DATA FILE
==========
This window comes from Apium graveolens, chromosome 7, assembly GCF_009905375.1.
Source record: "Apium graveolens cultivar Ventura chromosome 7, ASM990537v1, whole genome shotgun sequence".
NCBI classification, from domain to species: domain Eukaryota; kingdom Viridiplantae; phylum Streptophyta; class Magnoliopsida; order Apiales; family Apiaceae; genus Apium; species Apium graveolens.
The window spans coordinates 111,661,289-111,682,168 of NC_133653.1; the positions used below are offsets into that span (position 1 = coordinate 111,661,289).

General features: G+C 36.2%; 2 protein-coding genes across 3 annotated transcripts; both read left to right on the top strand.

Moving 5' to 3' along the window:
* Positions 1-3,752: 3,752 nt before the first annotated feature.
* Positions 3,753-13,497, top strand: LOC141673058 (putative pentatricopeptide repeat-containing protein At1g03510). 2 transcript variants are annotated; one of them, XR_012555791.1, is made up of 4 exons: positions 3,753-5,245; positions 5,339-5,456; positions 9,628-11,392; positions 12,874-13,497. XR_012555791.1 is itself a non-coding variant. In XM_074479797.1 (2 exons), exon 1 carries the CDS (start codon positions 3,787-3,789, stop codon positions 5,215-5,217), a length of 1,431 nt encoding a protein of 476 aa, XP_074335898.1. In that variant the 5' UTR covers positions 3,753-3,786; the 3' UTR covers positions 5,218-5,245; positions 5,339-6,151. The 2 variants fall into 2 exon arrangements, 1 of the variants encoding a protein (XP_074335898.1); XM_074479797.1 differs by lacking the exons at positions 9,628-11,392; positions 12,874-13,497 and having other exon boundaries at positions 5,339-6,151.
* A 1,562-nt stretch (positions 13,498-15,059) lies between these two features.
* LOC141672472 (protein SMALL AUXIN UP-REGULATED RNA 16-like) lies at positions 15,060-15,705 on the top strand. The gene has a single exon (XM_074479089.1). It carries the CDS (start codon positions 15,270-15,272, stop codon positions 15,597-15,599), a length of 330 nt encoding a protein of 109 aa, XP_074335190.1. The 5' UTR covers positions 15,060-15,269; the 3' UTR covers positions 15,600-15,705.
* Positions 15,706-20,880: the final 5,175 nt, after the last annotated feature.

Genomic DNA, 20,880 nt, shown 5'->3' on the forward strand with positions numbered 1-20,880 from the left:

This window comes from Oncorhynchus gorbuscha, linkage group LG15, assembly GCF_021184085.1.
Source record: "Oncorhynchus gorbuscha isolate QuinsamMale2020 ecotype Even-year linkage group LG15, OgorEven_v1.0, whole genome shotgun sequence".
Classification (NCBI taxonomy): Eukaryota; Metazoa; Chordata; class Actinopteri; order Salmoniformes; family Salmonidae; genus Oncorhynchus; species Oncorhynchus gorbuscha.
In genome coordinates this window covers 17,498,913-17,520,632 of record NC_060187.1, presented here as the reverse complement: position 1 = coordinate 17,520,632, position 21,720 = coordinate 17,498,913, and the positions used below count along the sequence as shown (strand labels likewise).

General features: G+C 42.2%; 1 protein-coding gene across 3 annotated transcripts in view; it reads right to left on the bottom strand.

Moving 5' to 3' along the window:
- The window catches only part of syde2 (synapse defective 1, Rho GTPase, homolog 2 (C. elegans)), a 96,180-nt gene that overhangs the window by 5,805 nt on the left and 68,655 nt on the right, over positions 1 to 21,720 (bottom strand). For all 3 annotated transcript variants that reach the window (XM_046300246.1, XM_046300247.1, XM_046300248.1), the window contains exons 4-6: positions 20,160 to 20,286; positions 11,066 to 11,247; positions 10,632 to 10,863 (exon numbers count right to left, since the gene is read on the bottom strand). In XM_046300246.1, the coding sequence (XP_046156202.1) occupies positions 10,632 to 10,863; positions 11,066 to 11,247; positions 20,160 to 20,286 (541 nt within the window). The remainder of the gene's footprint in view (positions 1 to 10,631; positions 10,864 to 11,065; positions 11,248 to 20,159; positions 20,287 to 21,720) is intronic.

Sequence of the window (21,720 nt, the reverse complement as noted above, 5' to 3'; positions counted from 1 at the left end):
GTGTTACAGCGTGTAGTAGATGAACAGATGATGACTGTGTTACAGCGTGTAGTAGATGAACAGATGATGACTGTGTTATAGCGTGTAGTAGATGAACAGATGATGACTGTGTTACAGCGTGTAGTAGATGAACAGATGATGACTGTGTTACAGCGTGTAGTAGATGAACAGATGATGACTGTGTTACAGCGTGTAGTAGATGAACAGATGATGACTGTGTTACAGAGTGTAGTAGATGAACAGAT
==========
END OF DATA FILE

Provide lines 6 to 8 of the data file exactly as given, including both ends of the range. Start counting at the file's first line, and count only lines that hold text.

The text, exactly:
Moving 5' to 3' along the window:
* Positions 1-3,752: 3,752 nt before the first annotated feature.
* Positions 3,753-13,497, top strand: LOC141673058 (putative pentatricopeptide repeat-containing protein At1g03510). 2 transcript variants are annotated; one of them, XR_012555791.1, is made up of 4 exons: positions 3,753-5,245; positions 5,339-5,456; positions 9,628-11,392; positions 12,874-13,497. XR_012555791.1 is itself a non-coding variant. In XM_074479797.1 (2 exons), exon 1 carries the CDS (start codon positions 3,787-3,789, stop codon positions 5,215-5,217), a length of 1,431 nt encoding a protein of 476 aa, XP_074335898.1. In that variant the 5' UTR covers positions 3,753-3,786; the 3' UTR covers positions 5,218-5,245; positions 5,339-6,151. The 2 variants fall into 2 exon arrangements, 1 of the variants encoding a protein (XP_074335898.1); XM_074479797.1 differs by lacking the exons at positions 9,628-11,392; positions 12,874-13,497 and having other exon boundaries at positions 5,339-6,151.